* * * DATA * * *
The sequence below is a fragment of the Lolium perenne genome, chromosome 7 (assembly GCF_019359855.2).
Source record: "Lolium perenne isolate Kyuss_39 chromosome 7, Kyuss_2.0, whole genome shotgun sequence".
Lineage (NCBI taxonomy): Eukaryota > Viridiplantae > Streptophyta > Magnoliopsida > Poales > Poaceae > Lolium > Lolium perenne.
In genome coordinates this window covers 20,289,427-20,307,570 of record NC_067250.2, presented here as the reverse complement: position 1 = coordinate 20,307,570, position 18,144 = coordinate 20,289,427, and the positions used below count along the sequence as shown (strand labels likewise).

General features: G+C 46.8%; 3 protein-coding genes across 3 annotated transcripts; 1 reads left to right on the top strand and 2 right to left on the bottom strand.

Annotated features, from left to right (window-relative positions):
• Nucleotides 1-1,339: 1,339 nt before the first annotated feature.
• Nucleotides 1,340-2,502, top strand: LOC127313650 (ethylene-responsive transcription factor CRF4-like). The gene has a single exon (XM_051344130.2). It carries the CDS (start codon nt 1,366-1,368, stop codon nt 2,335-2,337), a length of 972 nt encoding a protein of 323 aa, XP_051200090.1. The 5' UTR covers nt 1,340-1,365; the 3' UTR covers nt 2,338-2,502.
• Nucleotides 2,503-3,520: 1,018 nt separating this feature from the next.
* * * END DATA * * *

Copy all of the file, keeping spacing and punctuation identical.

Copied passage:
The sequence below is a fragment of the Lolium perenne genome, chromosome 7 (assembly GCF_019359855.2).
Source record: "Lolium perenne isolate Kyuss_39 chromosome 7, Kyuss_2.0, whole genome shotgun sequence".
Lineage (NCBI taxonomy): Eukaryota > Viridiplantae > Streptophyta > Magnoliopsida > Poales > Poaceae > Lolium > Lolium perenne.
In genome coordinates this window covers 20,289,427-20,307,570 of record NC_067250.2, presented here as the reverse complement: position 1 = coordinate 20,307,570, position 18,144 = coordinate 20,289,427, and the positions used below count along the sequence as shown (strand labels likewise).

General features: G+C 46.8%; 3 protein-coding genes across 3 annotated transcripts; 1 reads left to right on the top strand and 2 right to left on the bottom strand.

Annotated features, from left to right (window-relative positions):
• Nucleotides 1-1,339: 1,339 nt before the first annotated feature.
• Nucleotides 1,340-2,502, top strand: LOC127313650 (ethylene-responsive transcription factor CRF4-like). The gene has a single exon (XM_051344130.2). It carries the CDS (start codon nt 1,366-1,368, stop codon nt 2,335-2,337), a length of 972 nt encoding a protein of 323 aa, XP_051200090.1. The 5' UTR covers nt 1,340-1,365; the 3' UTR covers nt 2,338-2,502.
• Nucleotides 2,503-3,520: 1,018 nt separating this feature from the next.